Guardians of the Galaxy Vol. 2 doesn’t expand the saga of its quirky characters. It just repeats and repeats what made its predecessor a winner.
After screwing up a contract by stealing from the client, the Guardians of the Galaxy are rescued by a Celestial who claims to be Star-Lord’s father. The Celestial, Ego, then teaches Star-Lord how to manipulate the power stemming from his lineage. Unknown to the Guardians, however, Ego is no benevolent god and he has a far darker intention for Star-Lord than a father and son reunion. If successful, that plan could put a swift end to every living world Ego has ever stepped on.
Prior to 2014, I wasn’t interested, at all, in the Guardians of the Galaxy. My only encounters with them were in some episodes of the Marvel animated series. Overall, they also didn’t feel too, I don’t know, heroic? I mean, an anthropomorphic raccoon, a talking tree with a three-word vocabulary. A team leader with no awesome world destroying superpower. It’s like, er, pass …
Guardians of the Galaxy Vol. 1 made me a convert. I realised with shame it’s the team’s utter human-ness that made them so likeable, so relatable. (The version in the movie, that is) In many ways, it’s far easier to fantasize about being a Guardian than say, an Avenger. And this despite the galactic setting. And then, of course, there’s Groot. I mean, gosh, the simple, raw potency of that declaration! I Am GROOT! I AM GROOT! I AM … …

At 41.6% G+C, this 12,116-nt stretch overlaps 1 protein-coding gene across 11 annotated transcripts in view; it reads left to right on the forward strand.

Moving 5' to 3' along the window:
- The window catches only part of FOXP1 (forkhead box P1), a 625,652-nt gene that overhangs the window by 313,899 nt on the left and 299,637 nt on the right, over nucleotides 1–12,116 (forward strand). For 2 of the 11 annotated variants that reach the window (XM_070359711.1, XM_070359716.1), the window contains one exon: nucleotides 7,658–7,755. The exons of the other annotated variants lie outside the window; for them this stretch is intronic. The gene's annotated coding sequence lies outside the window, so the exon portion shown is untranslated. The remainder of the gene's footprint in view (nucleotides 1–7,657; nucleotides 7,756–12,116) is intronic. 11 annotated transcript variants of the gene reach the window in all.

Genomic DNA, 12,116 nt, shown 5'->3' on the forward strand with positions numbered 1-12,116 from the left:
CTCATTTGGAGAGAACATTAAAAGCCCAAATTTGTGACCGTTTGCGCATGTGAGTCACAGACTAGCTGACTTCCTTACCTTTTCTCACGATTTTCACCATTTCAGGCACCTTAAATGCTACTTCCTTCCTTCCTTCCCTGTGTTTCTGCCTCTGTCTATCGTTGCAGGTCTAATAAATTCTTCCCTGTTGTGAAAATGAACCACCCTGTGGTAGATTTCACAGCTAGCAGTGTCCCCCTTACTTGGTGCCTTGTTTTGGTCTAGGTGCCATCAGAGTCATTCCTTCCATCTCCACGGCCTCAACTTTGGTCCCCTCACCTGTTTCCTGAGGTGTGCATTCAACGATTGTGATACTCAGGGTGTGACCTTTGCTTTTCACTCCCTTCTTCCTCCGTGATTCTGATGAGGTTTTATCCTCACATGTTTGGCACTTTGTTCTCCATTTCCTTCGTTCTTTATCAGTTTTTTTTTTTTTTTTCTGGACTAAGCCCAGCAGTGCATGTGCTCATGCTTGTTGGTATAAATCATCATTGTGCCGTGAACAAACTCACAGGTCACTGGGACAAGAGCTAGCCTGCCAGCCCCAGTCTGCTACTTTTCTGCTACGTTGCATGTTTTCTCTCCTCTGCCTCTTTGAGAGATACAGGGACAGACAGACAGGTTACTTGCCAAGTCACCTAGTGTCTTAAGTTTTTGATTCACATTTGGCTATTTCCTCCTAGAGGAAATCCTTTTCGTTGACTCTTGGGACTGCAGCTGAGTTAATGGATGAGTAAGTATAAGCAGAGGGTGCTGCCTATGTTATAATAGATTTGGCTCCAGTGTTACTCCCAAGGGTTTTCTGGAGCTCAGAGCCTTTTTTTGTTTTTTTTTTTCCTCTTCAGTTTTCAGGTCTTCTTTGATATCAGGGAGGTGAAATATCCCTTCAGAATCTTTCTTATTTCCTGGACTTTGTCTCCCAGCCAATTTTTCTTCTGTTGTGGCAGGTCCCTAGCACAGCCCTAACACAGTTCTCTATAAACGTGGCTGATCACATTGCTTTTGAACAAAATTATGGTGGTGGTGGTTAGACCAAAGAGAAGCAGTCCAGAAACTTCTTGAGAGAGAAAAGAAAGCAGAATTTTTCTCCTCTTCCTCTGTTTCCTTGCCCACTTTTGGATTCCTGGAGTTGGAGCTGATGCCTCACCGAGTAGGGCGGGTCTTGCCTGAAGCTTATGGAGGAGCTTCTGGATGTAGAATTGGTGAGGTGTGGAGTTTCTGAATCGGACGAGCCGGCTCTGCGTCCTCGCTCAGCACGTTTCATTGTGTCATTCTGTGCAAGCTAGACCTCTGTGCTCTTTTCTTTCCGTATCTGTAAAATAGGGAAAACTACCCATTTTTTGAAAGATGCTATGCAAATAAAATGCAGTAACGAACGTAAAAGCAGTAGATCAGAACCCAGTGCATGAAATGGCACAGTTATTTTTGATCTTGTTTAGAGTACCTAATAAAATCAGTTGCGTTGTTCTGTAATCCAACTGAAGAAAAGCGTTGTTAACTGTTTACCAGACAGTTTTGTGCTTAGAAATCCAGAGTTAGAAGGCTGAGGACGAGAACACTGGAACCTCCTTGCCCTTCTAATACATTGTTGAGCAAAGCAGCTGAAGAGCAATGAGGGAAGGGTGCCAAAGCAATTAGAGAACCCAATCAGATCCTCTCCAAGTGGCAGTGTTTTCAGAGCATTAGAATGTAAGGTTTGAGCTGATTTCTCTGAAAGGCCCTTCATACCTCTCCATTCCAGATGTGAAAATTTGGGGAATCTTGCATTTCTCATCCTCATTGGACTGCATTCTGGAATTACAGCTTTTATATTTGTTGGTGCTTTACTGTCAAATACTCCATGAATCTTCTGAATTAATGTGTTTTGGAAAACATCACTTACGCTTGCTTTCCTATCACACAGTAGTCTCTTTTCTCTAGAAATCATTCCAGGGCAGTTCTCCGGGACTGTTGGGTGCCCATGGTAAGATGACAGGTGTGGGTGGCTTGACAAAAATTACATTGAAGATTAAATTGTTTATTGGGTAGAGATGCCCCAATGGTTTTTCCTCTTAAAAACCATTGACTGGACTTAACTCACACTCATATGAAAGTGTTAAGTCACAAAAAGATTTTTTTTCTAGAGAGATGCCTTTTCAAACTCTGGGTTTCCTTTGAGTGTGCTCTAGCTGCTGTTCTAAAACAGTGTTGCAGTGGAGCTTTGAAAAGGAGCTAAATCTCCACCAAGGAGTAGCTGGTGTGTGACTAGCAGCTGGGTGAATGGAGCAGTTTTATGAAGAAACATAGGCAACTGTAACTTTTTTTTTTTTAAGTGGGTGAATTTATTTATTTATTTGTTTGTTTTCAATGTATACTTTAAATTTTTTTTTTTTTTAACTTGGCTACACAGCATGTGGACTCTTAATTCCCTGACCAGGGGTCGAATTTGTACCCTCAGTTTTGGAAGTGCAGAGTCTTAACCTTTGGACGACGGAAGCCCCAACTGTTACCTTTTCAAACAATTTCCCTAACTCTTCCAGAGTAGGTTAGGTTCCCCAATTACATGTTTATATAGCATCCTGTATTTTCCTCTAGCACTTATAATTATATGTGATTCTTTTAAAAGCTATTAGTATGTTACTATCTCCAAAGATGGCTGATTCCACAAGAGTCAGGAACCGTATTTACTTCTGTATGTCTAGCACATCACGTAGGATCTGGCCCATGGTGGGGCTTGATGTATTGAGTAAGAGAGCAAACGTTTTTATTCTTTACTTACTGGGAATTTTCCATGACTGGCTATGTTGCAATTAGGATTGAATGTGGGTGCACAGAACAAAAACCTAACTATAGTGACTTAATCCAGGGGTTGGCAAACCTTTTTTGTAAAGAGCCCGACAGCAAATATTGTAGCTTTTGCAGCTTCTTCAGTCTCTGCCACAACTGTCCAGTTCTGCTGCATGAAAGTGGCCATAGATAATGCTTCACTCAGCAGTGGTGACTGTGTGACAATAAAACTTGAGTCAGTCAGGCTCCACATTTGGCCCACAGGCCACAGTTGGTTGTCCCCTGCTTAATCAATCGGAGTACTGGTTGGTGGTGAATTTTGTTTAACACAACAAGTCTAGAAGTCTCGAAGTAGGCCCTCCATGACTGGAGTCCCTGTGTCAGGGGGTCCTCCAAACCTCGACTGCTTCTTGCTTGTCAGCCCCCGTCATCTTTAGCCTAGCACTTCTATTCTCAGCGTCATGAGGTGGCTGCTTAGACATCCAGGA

The savvy folks at Marvel Studios know all of these, of course. And so Guardians of the Galaxy Vol. 2 is all about repeating and expanding that likeability. In hyper speed overdrive mood. While there is some galaxy sundering crisis festering in the background, the movie is reduced to two hours of slapstick humour obsessed with the same quirks of the lead characters. This is not altogether unfunny, I should say, and I suspect this is really going to help merchandising. But live up to its predecessor? Expand the saga of the Guardians? Not at all. In short, Guardians of the Galaxy Vol. 1 feels like one of those mid-series, oh-wow episodes in an animated series that is little more than a fanciful step to the end crisis. It feels pretty forgettable.
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